Telling Jesus stories at the KGB

by Kristin on September 28, 2009

in Belief, doubt & hope,God & church, hope & doubt

Photo by fellow writer/reader Elisabeth Kinsey

It has taken me many years to grow even slightly comfortable talking about my faith, particularly in the company of hipsters and intellectuals. You might think it’s effortless for me, but I can assure you it isn’t. It makes me squirm, stall, stray, and pray fervently for a magical deliverance from my discomfort.

The reading I participated in at the KGB Bar in New York City last week had me squirming like nothing quite has before. First of all, it’s a literary reading in New York. From my perspective, this translates to an audience of highly cultured, educated, skeptical, hard-hearted people with no time to waste on silly, old-fashioned notions like belief in Jesus. When I asked my New Yorker friend Carmen, who was at the reading, to tell me that all the people crowding into the bar weren’t as hostile toward Christians as I imagined, she laughed and replied “I wish I could honestly tell you that.” Gulp.

Then there was the venue: the KGB Bar, for goodness sakes! In the East Village! As Denis Woychuk writes, about his opening and naming the establishment: “…what do you call a place that’s almost impossible to find without special knowledge or a guide, a place with a history of left wing radicalism, which I intended to establish as a legitimate counter-culture venue? KGB seemed my obvious choice.” From my point of view, Jesus was a counter-cultural left wing radical, but I’m pretty sure Woychuk wasn’t thinking about people coming to his bar to talk about how Jesus changed their lives.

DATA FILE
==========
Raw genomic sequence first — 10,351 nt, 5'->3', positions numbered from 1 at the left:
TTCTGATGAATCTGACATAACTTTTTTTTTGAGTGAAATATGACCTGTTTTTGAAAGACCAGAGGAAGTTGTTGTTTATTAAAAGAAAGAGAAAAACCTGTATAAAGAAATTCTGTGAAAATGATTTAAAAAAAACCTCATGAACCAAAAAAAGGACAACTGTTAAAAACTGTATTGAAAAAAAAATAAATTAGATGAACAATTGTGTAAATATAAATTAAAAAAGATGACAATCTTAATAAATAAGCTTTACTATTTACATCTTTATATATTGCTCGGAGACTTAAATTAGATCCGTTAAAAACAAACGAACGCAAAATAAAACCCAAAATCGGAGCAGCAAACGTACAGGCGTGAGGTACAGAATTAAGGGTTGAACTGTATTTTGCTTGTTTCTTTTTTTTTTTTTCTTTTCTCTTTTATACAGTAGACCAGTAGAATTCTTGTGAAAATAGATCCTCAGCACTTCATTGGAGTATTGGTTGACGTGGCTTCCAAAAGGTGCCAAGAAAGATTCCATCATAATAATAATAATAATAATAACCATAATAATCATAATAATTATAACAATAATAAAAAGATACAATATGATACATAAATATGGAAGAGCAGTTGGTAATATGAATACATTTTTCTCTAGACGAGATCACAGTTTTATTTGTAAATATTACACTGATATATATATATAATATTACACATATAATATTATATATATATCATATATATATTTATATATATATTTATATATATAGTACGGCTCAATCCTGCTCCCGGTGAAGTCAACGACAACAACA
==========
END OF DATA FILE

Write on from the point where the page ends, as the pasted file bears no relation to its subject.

The KGB Bar is dim and mysterious, with sultry red walls and Soviet-era propaganda and mystique. As all the black-clad New Yorkers crowded in and ordered their cocktails, I felt more and more sure they would be filled with disdain for what I was about to read from my essay entitled “Redeemed” (published in the book Ask Me About My Divorce). I scrambled to find a different segment to share, but the whole essay is pretty much about how six years ago I walked away from the institutions of church and marriage, and then how God opened my eyes to what he’s really all about, and how confused I had previously been. There was nothing to read that wouldn’t lay bare my soul.